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As Lawmakers Debate Gun Bills, 2 Southern Vermont Schools Confront Safety

courtesy, Herve Pelletier
A local man who vandalized Putney Central School was carrying a gun, and the school board is considering its own policy of banning guns on school grounds.

It was a busy morning in Windham County, as two communities tackled the issue of guns in schools.

Ever since a Poultney teenager was arrested for plotting to carry out a massacre at his high school, the issue of school safety has hit home for a lot of Vermonters.

As recently as Friday morning the Putney Central School Board held an emergency meeting after someone was found with a gun on school property.

Meanwhile, just a dozen miles down the road Brattleboro Union High School students held a rally in support of gun rights in front of the school.

Putney Central School

It was an otherwise normal morning at Putney Central School as the buses unloaded and lines of elementary school kids made their way into the building.But behind closed doors in the school's conference room, the Putney School Board was starting an emergency meeting.

The 7:30 a.m. meeting was called to get an update from principal Herve Pelletier about Vermont’s most recent brush with guns, gun rights and school security.

“We came to school on Tuesday and discovered some graffiti," Pelletier told the board. "And it said, written in large black letters, ‘I support the Second Amendment.’ We were particularly concerned about it because we believe that he may have had a sidearm on him when he was here on campus.”

Video surveillance recording shows the man Pelletier is referring to, who was on school grounds with his child playing on the playground, with what looks like a gun in a holster.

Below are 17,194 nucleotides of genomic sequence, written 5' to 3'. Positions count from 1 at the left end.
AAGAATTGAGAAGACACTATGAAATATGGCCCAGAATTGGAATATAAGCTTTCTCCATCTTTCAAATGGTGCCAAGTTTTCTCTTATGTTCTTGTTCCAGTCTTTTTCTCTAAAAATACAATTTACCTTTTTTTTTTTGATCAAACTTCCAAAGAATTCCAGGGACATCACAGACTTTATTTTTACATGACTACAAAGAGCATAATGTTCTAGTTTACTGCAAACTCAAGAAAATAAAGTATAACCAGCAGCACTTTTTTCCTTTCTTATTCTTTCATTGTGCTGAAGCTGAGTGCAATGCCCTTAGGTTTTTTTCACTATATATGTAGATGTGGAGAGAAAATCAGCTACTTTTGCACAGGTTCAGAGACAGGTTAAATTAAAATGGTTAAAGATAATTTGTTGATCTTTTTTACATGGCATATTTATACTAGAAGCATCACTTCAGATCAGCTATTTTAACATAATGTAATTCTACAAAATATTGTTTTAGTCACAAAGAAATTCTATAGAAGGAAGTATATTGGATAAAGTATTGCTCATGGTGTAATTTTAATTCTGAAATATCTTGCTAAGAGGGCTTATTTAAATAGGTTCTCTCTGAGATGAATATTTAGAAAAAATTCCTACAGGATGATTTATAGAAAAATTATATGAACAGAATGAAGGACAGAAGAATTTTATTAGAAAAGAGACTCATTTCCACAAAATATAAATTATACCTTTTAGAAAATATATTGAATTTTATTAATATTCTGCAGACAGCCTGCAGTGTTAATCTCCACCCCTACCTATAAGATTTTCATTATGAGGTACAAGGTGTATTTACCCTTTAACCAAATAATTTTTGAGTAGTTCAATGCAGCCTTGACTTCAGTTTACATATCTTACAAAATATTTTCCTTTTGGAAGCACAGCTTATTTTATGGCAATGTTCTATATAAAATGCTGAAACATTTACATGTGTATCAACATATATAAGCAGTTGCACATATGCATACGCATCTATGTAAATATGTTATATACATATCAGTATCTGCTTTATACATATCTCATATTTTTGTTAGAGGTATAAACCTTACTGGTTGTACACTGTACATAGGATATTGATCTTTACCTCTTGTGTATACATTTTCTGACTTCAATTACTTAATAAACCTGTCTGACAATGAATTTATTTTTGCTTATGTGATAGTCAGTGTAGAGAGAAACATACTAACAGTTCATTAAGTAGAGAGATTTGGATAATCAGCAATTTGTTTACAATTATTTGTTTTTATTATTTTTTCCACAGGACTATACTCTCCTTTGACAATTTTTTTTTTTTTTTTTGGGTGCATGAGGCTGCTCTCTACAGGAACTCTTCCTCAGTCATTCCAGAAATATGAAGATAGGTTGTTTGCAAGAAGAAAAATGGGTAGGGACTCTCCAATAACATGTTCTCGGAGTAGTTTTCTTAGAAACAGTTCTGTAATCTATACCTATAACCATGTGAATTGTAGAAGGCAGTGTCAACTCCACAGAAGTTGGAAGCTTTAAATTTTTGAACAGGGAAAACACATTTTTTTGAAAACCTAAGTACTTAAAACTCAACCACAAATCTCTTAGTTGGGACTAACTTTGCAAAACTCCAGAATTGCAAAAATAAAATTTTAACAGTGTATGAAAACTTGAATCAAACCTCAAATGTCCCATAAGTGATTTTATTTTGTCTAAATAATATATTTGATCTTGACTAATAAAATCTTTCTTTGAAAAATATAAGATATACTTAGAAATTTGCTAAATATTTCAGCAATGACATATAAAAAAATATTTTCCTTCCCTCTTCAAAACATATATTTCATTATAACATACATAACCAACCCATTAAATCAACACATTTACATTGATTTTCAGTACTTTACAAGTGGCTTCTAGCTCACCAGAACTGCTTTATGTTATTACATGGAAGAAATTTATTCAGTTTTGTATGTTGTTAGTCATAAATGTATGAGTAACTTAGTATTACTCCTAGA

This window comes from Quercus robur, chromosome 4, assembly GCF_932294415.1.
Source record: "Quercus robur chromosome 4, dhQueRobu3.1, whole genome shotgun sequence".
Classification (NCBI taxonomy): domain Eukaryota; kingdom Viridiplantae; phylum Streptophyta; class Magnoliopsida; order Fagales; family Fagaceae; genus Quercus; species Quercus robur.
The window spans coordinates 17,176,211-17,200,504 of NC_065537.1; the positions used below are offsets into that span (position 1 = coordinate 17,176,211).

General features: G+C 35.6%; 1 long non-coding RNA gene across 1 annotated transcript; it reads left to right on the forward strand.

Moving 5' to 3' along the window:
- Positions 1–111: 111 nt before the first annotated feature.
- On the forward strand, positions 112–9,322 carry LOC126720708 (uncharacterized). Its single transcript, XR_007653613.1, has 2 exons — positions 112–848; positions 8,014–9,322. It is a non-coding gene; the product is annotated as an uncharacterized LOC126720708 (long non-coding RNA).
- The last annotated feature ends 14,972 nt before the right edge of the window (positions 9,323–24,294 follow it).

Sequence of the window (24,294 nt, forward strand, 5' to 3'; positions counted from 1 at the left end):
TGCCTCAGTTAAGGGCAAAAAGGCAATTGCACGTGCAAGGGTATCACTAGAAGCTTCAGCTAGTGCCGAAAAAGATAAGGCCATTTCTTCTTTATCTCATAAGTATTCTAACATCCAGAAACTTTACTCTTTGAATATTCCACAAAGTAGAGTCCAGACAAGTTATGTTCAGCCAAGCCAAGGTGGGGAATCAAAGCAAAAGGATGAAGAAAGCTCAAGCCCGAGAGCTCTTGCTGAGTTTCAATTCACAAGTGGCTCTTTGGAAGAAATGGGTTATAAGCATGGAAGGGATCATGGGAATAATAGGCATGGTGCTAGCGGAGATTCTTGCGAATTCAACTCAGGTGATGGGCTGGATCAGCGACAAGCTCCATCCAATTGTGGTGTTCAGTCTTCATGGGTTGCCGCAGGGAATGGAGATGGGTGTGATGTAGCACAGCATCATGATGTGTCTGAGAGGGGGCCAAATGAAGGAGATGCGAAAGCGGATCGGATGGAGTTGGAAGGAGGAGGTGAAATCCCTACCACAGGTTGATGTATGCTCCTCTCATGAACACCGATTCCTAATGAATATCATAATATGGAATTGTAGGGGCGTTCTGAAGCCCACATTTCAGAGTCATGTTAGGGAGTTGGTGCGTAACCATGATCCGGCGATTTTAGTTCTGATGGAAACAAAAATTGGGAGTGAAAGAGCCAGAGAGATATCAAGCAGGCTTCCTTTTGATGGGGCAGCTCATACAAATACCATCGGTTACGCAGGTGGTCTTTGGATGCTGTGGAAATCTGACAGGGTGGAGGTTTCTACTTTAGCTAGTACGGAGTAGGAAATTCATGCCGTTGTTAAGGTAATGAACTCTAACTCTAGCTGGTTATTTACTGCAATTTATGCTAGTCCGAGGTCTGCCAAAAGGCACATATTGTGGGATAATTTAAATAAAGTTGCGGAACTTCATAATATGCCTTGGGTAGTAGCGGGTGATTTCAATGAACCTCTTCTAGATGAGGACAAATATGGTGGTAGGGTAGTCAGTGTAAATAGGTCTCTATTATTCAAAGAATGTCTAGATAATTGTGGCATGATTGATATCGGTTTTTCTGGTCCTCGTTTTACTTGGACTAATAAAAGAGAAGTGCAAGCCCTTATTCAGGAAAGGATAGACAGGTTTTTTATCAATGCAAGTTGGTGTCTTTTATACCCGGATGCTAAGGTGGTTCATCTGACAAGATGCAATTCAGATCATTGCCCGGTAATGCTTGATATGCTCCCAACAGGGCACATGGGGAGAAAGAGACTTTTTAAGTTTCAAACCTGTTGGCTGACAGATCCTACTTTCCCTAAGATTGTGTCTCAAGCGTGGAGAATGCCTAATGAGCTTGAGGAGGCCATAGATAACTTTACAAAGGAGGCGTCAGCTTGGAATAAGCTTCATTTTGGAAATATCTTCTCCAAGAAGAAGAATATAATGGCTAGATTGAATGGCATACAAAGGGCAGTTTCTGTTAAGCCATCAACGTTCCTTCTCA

Police interviewed the man, and after determining that he had no plan to use the gun he was cited for vandalism and issued a no trespassing order.

But Pelletier still wanted to know what the law says about carrying guns on school grounds.

“There’s some tricky language in there,” he said. “You’re not supposed to have a weapon on school grounds with the intent to injure another person. And as a school administrator, I’m not really sure how one determines that.”

The law says you can’t carry a gun into a school, but you are allowed to carry one on school grounds if you don’t intend to use it.

But as Pelletier later explained during the Tuesday meeting, if you don’t make that determination in time, it might be too late.

Putney Rep. Michael Mrowicki says that might be one more Vermont gun law to re-visit.

“We have in the works an amendment to a gun bill that’s going to be on the floor of the Senate next week, Mrowicki said Friday. "We’re going to remove that clause and make it clear, especially in light of what’s happening right now, we don’t want guns on school properties or in schools. It’s just too delicate of a situation. And parents need to feel the kids are safe, and kids need to feel safe, and teachers need to feel safe, and that’s what we’re going to do.”

But it’s tricky. It’s pretty standard for a parent to drop off a student on the way to do some deer hunting.

The Putney board members talked about adopting a policy of their own, but they made it clear that they’d be talking to a lawyer first to make sure they’re not violating the Constitution.

Brattleboro Union High School

And just down the road, while the meeting was wrapping up in Putney, at Brattleboro Union High School a group of students gathered to support gun rights.

There was a warm mist in the air as a couple-dozen high school students held “Don’t Tread on Me” flags and signs that support gun rights.

Thomas Drummey is a junior at BUHS. After the rally broke up, Drummey began to make his way toward first period.

He stopped to talk about why the kids wanted to gather and make a statement while the Legislature moved ahead on passing sweeping changes to Vermont’s gun laws.

“We’re just a bunch of students who felt we needed to get our voice out,” he said. “I think many of the students, and many students in general, are kind of viewed as being anti-gun. And we felt that we didn’t have a voice, and we just wanted to get our presence known.”

More and more schools are becoming ground zero for weighing the rights of Americans to bear arms against better ways to protect students and teachers.  

And that’s what happened in Windham County Friday morning, before the students even started their school day.

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